It was always Judah the Maccabee if you were raised in a Reform home or Mattityahu if you were raised Orthodox.
But, over the decades, Yehudit also made it into the Hanukkah narrative.
After all, it was a woman's heroism -- the widow who decapitated the Assyrian general Helefornus after she had fed him her goat cheese -- that brought her town in ancient Israel, Bethulia, to victory. Her story is a staple of the holiday's narrative: the vulnerable Jews bringing down the occupying Greek forces (or Assyrians, depending on which historical version you subscribe to.)
Nonetheless, Yehudit's ancient heroism made it possible for us to think that women can also change the course of history, beyond blintzes and cheese noodle kugel. Which got me thinking. What about modern-day Yehudit-like heroines?
In honor of Hanukkah 5775, I have created a list of eight heroines who have come to our attention since last Hanukkah, women who dream of an ideal world, but who face the harsh reality before them and create change; Heroines who turn our often times dark world into a place where we can hope, illuminating for us joy and meaning. (Please add your heroines and share!)
Michal Ben Baruch: A young woman who launched a petition on Change.org asking the staff of the Orthodox seminary in Israel found to harbor an alleged predator to publicly apologize to his victims. The 2011 graduate of the seminary did not allege that she was assaulted, yet Ben Baruch demonstrated the strength it takes to speak up against injustice, especially when your social circle is so tight and the subject so taboo.
Rachel Frenkel, Bat Galim Sha'ar and Iris Yifrach: Mothers of the three Israeli teenage boys whose pleading faces are engraved on our collective soul. These women shared their loss publicly and galvanized many Jews worldwide to unify because of their missing boys. At her son's funeral, Rachel Frenkel recited the mourner's prayer, Kaddish, no doubt an authentic religious expression for her, but also a statement about Orthodox women's progress in ritual involvement.
Florence Nasar: A young artist from Deal, N.J., who is exploring and challenging the boundaries of the Syrian Sephardic synagogue life she was raised with through art and dance. She asked her audience to participate in her struggle in her first show, "The Women's Section," at Hunter College's theater in New York City. She handed out a paper to each person in the audience that said, "Please be quiet, please be aware of your body," asking them to experience the limitations she is attempting to highlight. She is billed for another performance exploring the subject of Sotah.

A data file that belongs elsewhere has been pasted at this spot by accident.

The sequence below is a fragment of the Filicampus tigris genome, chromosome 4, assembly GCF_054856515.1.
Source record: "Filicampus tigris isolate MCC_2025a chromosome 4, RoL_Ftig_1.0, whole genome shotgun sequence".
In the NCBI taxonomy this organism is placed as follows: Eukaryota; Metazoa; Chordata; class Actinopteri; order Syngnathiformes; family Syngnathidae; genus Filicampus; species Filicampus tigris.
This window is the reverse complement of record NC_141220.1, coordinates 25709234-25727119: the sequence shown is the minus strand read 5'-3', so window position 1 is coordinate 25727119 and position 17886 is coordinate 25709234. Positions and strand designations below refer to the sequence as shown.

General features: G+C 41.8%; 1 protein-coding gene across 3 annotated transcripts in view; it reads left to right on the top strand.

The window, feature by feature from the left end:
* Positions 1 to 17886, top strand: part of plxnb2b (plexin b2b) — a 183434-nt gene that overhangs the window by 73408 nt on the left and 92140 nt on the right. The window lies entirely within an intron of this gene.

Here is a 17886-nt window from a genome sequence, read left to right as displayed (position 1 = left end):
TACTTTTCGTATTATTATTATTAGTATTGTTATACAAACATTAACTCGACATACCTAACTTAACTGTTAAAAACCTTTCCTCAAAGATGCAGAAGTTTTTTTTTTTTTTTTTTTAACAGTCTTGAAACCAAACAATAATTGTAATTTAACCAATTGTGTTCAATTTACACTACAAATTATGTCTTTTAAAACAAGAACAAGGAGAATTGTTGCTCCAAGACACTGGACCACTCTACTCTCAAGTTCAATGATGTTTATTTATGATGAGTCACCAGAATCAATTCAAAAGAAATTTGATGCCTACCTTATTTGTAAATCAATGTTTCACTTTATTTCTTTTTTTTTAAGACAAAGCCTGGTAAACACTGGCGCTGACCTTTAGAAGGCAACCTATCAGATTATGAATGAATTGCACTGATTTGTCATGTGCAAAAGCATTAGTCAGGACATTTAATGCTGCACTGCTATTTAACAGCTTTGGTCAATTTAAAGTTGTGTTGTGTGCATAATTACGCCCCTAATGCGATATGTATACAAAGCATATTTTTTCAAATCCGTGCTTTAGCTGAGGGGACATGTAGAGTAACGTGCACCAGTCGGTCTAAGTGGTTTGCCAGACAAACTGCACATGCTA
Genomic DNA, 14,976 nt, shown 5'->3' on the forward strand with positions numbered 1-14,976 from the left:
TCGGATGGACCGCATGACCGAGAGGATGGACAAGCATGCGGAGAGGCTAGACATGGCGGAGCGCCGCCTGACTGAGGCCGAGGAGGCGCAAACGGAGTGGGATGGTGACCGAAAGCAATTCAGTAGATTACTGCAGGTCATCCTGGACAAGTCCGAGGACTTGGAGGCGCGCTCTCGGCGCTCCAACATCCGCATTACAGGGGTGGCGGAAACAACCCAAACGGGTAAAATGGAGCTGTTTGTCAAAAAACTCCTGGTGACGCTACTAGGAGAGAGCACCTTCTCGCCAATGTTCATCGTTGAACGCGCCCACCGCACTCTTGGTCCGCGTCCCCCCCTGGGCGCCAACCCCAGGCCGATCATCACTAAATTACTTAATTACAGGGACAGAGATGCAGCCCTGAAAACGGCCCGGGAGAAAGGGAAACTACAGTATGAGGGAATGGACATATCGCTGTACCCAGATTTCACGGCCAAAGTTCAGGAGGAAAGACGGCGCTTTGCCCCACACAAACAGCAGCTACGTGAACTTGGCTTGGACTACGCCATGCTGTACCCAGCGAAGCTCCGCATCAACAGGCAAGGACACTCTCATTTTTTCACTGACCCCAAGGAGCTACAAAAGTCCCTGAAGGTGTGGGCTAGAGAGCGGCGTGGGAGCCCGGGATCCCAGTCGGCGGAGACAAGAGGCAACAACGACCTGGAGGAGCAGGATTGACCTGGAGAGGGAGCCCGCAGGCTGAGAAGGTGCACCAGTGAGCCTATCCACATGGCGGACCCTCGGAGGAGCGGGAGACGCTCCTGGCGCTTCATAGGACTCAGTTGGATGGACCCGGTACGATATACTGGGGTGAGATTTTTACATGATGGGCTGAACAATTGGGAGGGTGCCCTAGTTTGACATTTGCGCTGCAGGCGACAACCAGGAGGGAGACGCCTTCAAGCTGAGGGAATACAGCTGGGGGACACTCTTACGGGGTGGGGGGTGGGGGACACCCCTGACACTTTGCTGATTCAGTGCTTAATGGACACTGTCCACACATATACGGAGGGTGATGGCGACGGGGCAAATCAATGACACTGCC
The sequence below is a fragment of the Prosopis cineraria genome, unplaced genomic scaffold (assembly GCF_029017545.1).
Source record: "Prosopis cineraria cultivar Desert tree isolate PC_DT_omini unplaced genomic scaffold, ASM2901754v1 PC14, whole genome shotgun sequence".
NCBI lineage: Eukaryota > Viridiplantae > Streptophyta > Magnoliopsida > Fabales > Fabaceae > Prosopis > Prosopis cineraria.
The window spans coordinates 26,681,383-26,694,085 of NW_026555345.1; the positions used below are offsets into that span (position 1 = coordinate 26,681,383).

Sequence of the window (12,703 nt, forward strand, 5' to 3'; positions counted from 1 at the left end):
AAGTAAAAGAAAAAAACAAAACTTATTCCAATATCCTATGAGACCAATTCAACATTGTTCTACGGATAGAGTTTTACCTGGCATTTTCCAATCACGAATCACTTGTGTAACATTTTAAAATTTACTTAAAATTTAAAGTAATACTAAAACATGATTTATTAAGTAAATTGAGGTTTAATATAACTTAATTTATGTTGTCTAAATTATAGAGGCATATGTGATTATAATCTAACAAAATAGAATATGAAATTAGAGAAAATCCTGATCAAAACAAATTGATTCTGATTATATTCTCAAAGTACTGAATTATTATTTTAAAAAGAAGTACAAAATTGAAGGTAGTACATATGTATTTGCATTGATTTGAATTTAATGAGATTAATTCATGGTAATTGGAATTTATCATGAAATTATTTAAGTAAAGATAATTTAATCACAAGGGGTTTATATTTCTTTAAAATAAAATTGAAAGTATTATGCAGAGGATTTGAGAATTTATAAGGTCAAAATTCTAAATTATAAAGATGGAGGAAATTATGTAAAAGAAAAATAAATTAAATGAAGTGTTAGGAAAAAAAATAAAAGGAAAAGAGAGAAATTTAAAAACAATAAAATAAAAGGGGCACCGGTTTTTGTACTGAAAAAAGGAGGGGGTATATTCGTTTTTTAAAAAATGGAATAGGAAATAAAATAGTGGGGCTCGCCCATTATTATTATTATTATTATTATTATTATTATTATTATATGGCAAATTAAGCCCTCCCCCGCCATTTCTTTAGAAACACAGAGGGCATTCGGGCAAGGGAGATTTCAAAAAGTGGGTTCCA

Alice Herz Sommer: The classical pianist who played in the orchestra of the Theresienstadt concentration camp, keeping herself and her little boy alive, against unimaginable horrors. When the Holocaust ended, she continued to perform and play for hours daily, until she died this year at 110 in London. Her life and wisdom were summed up in an Oscar-winning documentary, The Lady in Number Six, where she speaks of music's redemptive powers. Even after her death, she inspires us to live gratefully, "every day in life is beautiful," she proclaims in soprano.
Rabia Kazan: A Turkish journalist, whose book "The Angles of Tehran" exposed Islam's temporary marriage or legalized prostitution, Kazan launched a project called, "This Is Not My Allah." Her project is meant to break the silence of moderate Muslims, who fear speaking out and aimed against fundamentalist Islam. She hopes to attract Muslim women to help her lead her campaign. The reaction so far from Islamic fundamentalists: Death threats. I hope many join her campaign with courage.
Rachel Azaria: The young deputy mayor of Jerusalem who has tried to promote diversity and to break monopolies in the holy city since she established her party "The Yerushalmim" in 2008. Her activism goes back to her student days, when she began campaigning against the Get problem, when Orthodox men refuse their wife a Jewish legal divorce. As a mother and politician, Azaria has worked hard to illustrate both the working part of the term working mother, and the mother aspect. She can be spotted at political events wearing one of those infant carriers with her baby inside.
Bubby, also known as Lila Marcusz Silberstein: Her 96 years came to an end on a hot day this past August. This will be the first Hanukkah without my family's matriarch, who made sure we remembered what Jewish life was like in Hungary, before her family was swallowed up by the notorious statistics of the Auschwitz death camp. We will miss the little dreidel cookies, the compote, the latkes, the wax-covered menorah, the singing and all the stories we got to hear at apartment 2H on 48th street in Brooklyn, New York.